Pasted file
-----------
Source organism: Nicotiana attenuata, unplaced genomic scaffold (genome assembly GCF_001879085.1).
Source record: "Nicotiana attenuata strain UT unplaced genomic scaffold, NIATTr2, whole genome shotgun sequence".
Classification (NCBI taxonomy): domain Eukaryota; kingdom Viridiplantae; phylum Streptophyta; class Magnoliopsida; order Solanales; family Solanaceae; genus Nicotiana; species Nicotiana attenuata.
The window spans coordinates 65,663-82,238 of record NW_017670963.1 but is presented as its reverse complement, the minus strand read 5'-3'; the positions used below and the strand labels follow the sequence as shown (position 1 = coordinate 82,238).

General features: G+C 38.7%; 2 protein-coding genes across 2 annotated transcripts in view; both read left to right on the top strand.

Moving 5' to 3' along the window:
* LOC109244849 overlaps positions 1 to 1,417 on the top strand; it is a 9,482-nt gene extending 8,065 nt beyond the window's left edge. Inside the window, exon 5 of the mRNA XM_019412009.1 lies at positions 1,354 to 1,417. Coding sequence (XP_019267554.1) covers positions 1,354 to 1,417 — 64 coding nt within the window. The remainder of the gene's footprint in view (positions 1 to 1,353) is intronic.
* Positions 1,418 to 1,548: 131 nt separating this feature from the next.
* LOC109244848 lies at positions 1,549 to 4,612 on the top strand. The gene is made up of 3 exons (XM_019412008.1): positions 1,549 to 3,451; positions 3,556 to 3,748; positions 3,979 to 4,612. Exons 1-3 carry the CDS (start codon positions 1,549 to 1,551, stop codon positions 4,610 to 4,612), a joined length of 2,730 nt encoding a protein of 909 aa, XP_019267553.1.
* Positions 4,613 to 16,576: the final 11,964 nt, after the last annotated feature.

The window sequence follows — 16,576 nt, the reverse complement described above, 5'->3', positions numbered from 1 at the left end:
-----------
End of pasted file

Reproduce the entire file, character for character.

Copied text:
Source organism: Nicotiana attenuata, unplaced genomic scaffold (genome assembly GCF_001879085.1).
Source record: "Nicotiana attenuata strain UT unplaced genomic scaffold, NIATTr2, whole genome shotgun sequence".
Classification (NCBI taxonomy): domain Eukaryota; kingdom Viridiplantae; phylum Streptophyta; class Magnoliopsida; order Solanales; family Solanaceae; genus Nicotiana; species Nicotiana attenuata.
The window spans coordinates 65,663-82,238 of record NW_017670963.1 but is presented as its reverse complement, the minus strand read 5'-3'; the positions used below and the strand labels follow the sequence as shown (position 1 = coordinate 82,238).

General features: G+C 38.7%; 2 protein-coding genes across 2 annotated transcripts in view; both read left to right on the top strand.

Moving 5' to 3' along the window:
* LOC109244849 overlaps positions 1 to 1,417 on the top strand; it is a 9,482-nt gene extending 8,065 nt beyond the window's left edge. Inside the window, exon 5 of the mRNA XM_019412009.1 lies at positions 1,354 to 1,417. Coding sequence (XP_019267554.1) covers positions 1,354 to 1,417 — 64 coding nt within the window. The remainder of the gene's footprint in view (positions 1 to 1,353) is intronic.
* Positions 1,418 to 1,548: 131 nt separating this feature from the next.
* LOC109244848 lies at positions 1,549 to 4,612 on the top strand. The gene is made up of 3 exons (XM_019412008.1): positions 1,549 to 3,451; positions 3,556 to 3,748; positions 3,979 to 4,612. Exons 1-3 carry the CDS (start codon positions 1,549 to 1,551, stop codon positions 4,610 to 4,612), a joined length of 2,730 nt encoding a protein of 909 aa, XP_019267553.1.
* Positions 4,613 to 16,576: the final 11,964 nt, after the last annotated feature.

The window sequence follows — 16,576 nt, the reverse complement described above, 5'->3', positions numbered from 1 at the left end: